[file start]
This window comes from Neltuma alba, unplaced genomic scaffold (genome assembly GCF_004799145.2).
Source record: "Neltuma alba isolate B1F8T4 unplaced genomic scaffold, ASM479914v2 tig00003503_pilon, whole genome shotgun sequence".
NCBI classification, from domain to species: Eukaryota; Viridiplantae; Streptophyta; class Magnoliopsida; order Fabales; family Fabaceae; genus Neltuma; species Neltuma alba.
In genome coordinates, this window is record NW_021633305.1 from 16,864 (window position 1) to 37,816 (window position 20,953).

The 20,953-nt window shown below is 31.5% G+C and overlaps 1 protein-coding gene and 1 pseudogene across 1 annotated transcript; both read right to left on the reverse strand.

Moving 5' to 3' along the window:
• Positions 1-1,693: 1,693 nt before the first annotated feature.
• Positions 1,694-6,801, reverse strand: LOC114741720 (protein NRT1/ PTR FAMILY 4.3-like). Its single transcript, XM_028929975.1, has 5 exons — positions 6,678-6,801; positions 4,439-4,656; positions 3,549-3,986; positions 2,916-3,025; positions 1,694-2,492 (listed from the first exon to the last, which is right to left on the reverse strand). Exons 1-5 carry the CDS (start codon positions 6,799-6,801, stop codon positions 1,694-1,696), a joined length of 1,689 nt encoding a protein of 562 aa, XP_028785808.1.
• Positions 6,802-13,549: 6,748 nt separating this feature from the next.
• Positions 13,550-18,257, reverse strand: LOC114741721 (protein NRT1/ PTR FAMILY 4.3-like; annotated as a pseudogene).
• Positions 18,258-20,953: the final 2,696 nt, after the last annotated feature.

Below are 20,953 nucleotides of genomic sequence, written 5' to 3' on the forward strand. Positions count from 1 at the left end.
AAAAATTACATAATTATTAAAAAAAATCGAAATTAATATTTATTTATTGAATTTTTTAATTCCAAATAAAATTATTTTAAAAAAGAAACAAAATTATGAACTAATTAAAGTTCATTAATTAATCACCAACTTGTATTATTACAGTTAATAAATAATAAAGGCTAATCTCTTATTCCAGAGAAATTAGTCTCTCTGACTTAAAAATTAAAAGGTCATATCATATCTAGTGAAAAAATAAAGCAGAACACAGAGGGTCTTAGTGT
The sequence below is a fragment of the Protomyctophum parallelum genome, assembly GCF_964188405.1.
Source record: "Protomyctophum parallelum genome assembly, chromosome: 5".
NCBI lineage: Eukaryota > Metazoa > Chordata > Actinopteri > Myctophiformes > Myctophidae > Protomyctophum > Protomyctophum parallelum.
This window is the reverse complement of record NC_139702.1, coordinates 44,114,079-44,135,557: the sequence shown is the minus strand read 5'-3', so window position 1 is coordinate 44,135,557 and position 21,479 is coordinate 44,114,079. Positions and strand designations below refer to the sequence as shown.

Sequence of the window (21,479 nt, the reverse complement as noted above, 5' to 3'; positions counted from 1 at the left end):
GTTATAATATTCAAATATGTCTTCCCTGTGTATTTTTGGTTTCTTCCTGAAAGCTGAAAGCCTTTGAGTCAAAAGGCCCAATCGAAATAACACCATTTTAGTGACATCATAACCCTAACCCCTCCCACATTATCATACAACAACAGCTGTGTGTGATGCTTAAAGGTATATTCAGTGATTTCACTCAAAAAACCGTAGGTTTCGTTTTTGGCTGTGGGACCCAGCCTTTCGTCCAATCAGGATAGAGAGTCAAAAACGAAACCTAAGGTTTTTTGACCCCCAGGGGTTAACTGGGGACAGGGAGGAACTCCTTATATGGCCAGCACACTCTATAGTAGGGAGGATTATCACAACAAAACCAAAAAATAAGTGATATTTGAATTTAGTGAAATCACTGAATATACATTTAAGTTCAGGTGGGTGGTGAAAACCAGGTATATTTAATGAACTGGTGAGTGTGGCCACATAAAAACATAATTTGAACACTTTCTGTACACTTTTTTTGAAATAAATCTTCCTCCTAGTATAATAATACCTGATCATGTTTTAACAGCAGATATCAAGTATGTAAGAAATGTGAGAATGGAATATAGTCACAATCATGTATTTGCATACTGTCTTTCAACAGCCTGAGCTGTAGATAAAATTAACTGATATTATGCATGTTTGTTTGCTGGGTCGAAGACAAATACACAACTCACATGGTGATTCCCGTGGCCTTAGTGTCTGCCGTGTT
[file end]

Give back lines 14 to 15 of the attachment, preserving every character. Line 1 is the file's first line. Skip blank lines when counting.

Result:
The sequence below is a fragment of the Protomyctophum parallelum genome, assembly GCF_964188405.1.
Source record: "Protomyctophum parallelum genome assembly, chromosome: 5".